• 2 dried chiles de árbol, crushed, or ½ tsp. crushed red pepper flakes

  • 1 Bay leaf

  • 1 Tbls. dried oregano

  • ½ cup white wine vinegar

  • 1 cup water

  • ¼ cup honey

  • 1 tsp. salt

  • 1½ cups raisins of choice

  1. Bring everything but the raisins to a simmer for 3 to 4 minutes in a small pan.

  2. Place the raisins in a Pyrex cup or a canning jar that you have warmed with hot water and drained.

  3. Strain the vinegar mixture into a bowl and place the bay leaf in with the raisins. Discard the other spices.

  4. Pour the vinegar over the raisins and let cool for at least one hour.

  5. Keep stored in the fridge.

Eggplant Caponata

 Eggplant Caponata epitomizes summer. The eggplant sops up the olive oil so use a good one. The dish is layered and made rich with salty and sweet notes. It's perfect served at room temperature as an appetizer but also delicious on burgers, over grilled meats and chicken, or layered in a sandwhich. Makes about 3-4 cups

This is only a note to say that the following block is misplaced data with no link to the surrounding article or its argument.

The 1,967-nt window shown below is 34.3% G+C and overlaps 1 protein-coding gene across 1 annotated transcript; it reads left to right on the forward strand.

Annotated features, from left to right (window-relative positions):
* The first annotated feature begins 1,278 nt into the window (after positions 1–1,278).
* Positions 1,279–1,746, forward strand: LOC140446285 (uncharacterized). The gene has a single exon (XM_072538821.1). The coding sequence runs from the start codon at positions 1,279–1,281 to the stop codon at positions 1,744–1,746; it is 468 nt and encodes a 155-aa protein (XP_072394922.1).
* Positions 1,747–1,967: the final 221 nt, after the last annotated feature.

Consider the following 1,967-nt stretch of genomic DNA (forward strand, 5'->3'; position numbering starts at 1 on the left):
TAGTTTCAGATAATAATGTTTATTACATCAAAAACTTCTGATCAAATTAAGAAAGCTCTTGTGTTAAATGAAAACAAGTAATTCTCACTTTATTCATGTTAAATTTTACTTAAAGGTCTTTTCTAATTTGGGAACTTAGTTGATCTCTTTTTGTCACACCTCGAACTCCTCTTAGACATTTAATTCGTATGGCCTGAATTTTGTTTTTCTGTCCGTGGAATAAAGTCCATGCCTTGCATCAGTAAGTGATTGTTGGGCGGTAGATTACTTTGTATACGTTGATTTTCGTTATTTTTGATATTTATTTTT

Eggplant Caponata epitomizes summer. The eggplant sops up the olive oil so use a good one. The dish is layered and made rich with salty and sweet notes. It's perfect served at room temperature as an appetizer but also delicious on burgers, over grilled meats and chicken, or layered in a sandwhich. Makes about 3-4 cups

Ingredients:

  • 1 cup good quality, extra virgin olive oil, possibly more

  • 2 Lbs eggplant, cut into 1-inch cubes

  • 1 large onion, diced

  • 3 Tbls tomato paste, thinned in ¼ cup water

  • 1 cup crushed canned tomatoes

  • 6 oz. green olives, sliced or roughly chopped (stuffed olives are good too)

  • ½ cup white wine vinegar

  • ½ cup golden raisins

  • ¼ cup capers

  • 2 to 3 Tbls sugar or to taste

  • 2 Tbls finely grated unsweetened chocolate

  • ½ cup basil, sliced thinly

  • 2 to 4 Tbls pine nuts, toasted in a dry pan

  • Sea salt and freshly ground black pepper, to taste